Project Information
After 1907
1901 Snapshot
Air Photo Study
Image Library
James Ballantyne
May 9, 1835 - April 6, 1925
If there is one special person in the history of Ottawa East, then it must be James Ballantyne - a true "Renaissance man". Of slight stature, quiet in disposition and brilliant of mind, James was the man who led Ottawa East from a motley collection of homes and businesses to a thriving successful village. His story is fascinating.

Born in Newcastleton, Scotland on May 9, 1835, he immigrated to Canada with his James Ballantynefamily at the age of five. First settling in Smith Falls, he later moved to Ottawa in 1863 to establish a cooperage (barrel-making) business with his brother Thomas. They later moved to Ottawa East in the 1870's to start a fuel supply business on Echo Drive. From that point until his death in 1926 he became an integral part of the community. There is much more to the story of the Ballantyne family, written by his grand nephew Bruce Ballantyne located here.

During his time in the community, he established the first schools; became the first village reeve (later the treasurer); was elected to County Council; incorporated the Ottawa East Water Company; built the town hall; founded the Ottawa Camera Club; helped establish the Ottawa Literary and Scientific Society (later the Ottawa Field Naturalists Club) and much, much more.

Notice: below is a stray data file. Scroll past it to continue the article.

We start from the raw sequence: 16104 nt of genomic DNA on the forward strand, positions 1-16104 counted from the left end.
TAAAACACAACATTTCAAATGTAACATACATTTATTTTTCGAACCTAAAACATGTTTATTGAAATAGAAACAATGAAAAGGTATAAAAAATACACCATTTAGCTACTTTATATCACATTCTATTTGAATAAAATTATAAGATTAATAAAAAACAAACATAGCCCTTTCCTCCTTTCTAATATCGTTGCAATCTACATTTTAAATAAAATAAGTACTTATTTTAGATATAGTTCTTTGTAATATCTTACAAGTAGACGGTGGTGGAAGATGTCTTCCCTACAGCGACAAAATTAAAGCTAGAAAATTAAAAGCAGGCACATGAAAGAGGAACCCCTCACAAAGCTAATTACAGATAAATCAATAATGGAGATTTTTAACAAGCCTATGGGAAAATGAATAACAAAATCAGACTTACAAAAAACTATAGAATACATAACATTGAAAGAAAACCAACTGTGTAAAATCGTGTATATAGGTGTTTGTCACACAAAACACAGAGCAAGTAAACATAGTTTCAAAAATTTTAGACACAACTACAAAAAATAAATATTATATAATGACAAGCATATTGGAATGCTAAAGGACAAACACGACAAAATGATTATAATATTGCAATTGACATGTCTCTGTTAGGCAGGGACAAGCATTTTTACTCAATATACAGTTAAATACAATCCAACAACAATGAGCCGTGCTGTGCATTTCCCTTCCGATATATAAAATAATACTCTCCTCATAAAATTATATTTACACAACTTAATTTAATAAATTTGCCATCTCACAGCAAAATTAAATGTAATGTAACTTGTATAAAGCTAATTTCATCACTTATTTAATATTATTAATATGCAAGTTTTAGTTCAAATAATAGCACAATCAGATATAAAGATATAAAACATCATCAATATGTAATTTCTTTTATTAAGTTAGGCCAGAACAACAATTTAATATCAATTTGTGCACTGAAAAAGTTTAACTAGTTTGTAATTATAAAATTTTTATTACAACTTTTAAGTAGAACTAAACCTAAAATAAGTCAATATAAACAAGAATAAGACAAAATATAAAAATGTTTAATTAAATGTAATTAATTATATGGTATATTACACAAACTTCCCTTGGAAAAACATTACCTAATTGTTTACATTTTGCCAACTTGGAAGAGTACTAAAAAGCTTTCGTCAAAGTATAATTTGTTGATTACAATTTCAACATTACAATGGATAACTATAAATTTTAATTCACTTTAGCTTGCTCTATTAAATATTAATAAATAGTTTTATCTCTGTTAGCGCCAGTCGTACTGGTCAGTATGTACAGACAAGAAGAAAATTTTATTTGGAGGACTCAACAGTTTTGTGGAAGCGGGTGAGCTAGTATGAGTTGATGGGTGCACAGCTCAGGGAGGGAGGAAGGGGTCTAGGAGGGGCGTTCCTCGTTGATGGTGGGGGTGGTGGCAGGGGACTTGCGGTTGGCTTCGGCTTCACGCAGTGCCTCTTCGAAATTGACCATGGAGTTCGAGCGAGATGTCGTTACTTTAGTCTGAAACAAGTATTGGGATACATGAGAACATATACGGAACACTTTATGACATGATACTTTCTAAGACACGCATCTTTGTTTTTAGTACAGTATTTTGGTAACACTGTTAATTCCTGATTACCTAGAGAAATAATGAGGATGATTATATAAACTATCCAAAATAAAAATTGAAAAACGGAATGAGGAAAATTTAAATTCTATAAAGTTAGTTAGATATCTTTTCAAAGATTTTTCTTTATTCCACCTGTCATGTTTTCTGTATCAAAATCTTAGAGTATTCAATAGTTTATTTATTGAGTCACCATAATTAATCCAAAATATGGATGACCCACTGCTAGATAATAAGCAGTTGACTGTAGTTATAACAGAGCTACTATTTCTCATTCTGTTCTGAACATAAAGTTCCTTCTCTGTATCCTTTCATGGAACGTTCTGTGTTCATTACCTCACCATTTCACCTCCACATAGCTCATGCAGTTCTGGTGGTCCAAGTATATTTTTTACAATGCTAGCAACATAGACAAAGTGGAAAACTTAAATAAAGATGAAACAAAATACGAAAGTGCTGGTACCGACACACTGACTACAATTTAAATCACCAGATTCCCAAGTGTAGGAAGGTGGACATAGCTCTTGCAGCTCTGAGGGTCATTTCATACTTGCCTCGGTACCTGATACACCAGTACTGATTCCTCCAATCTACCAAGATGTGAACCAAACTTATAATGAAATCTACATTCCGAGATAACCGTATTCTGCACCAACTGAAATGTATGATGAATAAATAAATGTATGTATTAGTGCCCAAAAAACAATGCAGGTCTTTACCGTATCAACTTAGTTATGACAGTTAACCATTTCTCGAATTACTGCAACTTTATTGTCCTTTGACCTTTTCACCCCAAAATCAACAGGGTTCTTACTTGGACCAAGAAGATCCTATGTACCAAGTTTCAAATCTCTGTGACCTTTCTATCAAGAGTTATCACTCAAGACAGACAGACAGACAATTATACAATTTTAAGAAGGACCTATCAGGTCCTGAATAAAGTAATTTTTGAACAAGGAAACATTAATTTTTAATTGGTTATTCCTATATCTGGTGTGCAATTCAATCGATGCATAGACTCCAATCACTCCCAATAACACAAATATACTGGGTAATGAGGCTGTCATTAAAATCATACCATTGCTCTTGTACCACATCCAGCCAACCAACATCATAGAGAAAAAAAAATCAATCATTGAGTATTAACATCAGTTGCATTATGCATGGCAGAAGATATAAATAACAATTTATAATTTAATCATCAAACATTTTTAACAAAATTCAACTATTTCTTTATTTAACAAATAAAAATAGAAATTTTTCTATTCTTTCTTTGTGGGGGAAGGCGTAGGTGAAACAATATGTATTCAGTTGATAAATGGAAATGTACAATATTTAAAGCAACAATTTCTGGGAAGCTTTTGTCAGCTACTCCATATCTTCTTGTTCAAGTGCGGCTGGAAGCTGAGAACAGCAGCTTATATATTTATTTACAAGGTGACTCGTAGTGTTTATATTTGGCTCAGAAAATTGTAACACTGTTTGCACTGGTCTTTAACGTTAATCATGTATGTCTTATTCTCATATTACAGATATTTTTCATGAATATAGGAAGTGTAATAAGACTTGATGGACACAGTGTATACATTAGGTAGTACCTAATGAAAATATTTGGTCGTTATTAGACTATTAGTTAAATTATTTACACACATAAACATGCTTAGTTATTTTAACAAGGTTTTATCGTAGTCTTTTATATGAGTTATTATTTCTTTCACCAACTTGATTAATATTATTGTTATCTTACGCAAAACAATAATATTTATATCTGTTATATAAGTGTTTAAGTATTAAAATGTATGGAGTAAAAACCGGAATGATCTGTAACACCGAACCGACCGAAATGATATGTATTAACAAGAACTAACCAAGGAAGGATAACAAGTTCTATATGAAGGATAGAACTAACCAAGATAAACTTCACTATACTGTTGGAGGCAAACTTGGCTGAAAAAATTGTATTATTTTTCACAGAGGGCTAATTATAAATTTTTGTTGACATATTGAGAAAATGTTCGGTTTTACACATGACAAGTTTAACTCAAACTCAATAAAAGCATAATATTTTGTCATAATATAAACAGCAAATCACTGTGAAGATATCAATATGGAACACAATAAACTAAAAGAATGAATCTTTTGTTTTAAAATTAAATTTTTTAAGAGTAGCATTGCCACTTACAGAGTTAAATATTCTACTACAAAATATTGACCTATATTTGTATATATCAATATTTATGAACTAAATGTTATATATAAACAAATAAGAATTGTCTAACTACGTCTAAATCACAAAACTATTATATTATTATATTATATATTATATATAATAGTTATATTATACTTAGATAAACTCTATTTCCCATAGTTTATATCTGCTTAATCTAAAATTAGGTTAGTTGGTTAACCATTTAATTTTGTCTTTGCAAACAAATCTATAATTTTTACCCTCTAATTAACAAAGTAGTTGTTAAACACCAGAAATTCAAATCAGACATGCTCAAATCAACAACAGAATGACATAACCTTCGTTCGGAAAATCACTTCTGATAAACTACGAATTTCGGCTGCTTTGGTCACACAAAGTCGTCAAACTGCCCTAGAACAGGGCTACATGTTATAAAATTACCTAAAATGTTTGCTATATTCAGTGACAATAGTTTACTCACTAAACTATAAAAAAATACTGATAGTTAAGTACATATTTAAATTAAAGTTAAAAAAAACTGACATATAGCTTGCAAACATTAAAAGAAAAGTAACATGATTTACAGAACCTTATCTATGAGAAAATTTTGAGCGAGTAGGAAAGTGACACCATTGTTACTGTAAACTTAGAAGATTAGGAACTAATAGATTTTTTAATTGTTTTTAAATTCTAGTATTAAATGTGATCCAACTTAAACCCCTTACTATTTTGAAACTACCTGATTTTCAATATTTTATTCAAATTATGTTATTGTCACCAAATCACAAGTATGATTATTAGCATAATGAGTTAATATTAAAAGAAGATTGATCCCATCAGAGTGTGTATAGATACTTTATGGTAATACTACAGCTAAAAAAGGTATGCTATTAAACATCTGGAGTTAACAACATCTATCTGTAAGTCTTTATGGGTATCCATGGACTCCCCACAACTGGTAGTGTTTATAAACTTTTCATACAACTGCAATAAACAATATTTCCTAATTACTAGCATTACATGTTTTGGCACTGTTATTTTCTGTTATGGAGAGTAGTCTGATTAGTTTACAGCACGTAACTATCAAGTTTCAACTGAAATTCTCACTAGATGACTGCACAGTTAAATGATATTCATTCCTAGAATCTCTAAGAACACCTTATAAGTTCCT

Above all else he left he left an enduring legacy. In 1892 he donated the oldest artifact ever found in Ottawa East to the Geological Survey of Canada (more on that story here). When his daughter Mae died (see obituary here) just a few years after his passing, the family had his home demolished at 54 Main St. and the land donated to the community. We now know it as Ballantyne Park. But above all else he left a special visual gift for the future residents of the community.

James in the garden at 54 Main St.
James playing whist at Wildwood with the Lees Family
As a photographer James was a visionary. He knew that the most important pictures were not of politicians or marble buildings, but rather of people, landscapes and everyday activities. From about 1890, usually with the help of his daughter Mae, he regularly set out with his large box camera and tripod to record the daily life of the village. He captured moments of ordinary life that most considered to be of no importance. These pictures have now become treasures. Mrs. Harvey's cows, Purdy and the boys leaning against his fence, road construction on Main St., haying on Lees' farm, playing cards at Wildwood and boating on the canal - all glimpses of a life long ago.

Thanks to the care of his descendents the "James Ballantyne Photographic Collection" was preserved and donated to the National Archives of Canada in 1981. Partly as a result of this history project the archives have placed the entire collection online for all to see.

James Ballantyne left a 'gift of time' to the people of Ottawa East. As such, it is the single most-important contribution to this project. For that we thank him and honour his memory.

The last picture of James in front of 54 Main St.
Editor's Note: James Ballantynes obituary is reproduced here.
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